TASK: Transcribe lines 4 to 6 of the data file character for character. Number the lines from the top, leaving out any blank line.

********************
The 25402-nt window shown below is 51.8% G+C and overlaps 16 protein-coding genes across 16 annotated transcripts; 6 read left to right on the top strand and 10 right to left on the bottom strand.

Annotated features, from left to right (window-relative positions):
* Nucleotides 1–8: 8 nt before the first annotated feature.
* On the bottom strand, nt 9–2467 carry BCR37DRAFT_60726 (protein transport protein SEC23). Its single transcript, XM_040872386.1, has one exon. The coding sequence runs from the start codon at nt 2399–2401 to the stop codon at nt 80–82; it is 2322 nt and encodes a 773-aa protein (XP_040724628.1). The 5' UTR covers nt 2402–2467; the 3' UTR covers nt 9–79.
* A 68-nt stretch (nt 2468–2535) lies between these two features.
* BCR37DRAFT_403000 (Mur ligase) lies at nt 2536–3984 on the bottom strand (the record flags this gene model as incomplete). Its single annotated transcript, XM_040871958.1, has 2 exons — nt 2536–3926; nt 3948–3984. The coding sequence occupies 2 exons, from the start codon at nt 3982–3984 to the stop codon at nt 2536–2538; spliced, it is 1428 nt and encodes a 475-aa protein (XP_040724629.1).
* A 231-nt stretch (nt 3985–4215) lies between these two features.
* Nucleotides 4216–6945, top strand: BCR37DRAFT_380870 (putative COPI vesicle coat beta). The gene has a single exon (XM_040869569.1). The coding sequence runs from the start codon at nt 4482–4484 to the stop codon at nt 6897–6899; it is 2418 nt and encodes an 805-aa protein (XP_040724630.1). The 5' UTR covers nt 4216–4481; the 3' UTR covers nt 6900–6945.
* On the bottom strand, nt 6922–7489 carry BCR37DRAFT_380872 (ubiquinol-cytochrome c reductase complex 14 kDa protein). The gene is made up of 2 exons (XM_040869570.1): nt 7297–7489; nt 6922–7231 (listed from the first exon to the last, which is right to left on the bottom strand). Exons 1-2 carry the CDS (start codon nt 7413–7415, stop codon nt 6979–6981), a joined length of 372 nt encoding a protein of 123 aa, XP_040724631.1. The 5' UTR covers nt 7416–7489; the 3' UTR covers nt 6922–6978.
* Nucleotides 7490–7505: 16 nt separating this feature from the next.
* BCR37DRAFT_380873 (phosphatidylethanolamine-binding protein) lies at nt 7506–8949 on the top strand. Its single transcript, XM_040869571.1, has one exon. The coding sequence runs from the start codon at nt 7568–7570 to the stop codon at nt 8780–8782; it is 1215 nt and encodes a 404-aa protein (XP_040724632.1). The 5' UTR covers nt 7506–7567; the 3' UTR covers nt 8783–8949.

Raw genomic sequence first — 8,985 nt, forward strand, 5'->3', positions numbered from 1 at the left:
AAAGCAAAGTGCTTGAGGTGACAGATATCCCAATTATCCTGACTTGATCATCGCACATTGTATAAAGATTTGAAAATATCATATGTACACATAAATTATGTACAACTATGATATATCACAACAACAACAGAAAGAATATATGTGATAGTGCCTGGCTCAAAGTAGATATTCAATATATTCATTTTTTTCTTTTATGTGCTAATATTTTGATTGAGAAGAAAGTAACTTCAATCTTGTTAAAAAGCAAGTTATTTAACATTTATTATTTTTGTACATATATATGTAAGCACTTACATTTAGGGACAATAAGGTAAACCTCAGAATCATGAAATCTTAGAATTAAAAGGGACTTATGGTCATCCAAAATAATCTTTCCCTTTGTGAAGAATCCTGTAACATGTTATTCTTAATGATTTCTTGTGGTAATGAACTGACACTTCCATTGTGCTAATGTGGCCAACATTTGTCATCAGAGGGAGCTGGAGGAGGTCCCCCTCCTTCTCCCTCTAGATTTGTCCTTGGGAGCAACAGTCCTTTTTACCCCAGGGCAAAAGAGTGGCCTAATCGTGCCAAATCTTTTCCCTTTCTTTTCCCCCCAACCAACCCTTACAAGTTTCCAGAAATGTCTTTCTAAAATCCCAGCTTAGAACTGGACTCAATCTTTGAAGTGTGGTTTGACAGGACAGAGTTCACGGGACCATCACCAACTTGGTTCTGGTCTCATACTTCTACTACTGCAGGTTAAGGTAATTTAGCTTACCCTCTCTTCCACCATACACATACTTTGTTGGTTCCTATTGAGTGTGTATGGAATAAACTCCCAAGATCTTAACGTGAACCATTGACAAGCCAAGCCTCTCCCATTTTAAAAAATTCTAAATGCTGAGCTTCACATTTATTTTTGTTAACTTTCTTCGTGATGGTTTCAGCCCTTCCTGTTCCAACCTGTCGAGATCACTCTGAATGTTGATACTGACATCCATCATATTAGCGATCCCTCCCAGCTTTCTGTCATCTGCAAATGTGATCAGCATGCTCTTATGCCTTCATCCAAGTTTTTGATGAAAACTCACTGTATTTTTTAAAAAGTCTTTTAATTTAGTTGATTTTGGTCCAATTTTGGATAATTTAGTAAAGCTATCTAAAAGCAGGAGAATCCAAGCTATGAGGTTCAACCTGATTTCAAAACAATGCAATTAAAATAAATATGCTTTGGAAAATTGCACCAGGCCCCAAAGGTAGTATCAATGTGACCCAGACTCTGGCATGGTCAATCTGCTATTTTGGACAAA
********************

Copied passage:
* On the bottom strand, nt 9–2467 carry BCR37DRAFT_60726 (protein transport protein SEC23). Its single transcript, XM_040872386.1, has one exon. The coding sequence runs from the start codon at nt 2399–2401 to the stop codon at nt 80–82; it is 2322 nt and encodes a 773-aa protein (XP_040724628.1). The 5' UTR covers nt 2402–2467; the 3' UTR covers nt 9–79.
* A 68-nt stretch (nt 2468–2535) lies between these two features.
* BCR37DRAFT_403000 (Mur ligase) lies at nt 2536–3984 on the bottom strand (the record flags this gene model as incomplete). Its single annotated transcript, XM_040871958.1, has 2 exons — nt 2536–3926; nt 3948–3984. The coding sequence occupies 2 exons, from the start codon at nt 3982–3984 to the stop codon at nt 2536–2538; spliced, it is 1428 nt and encodes a 475-aa protein (XP_040724629.1).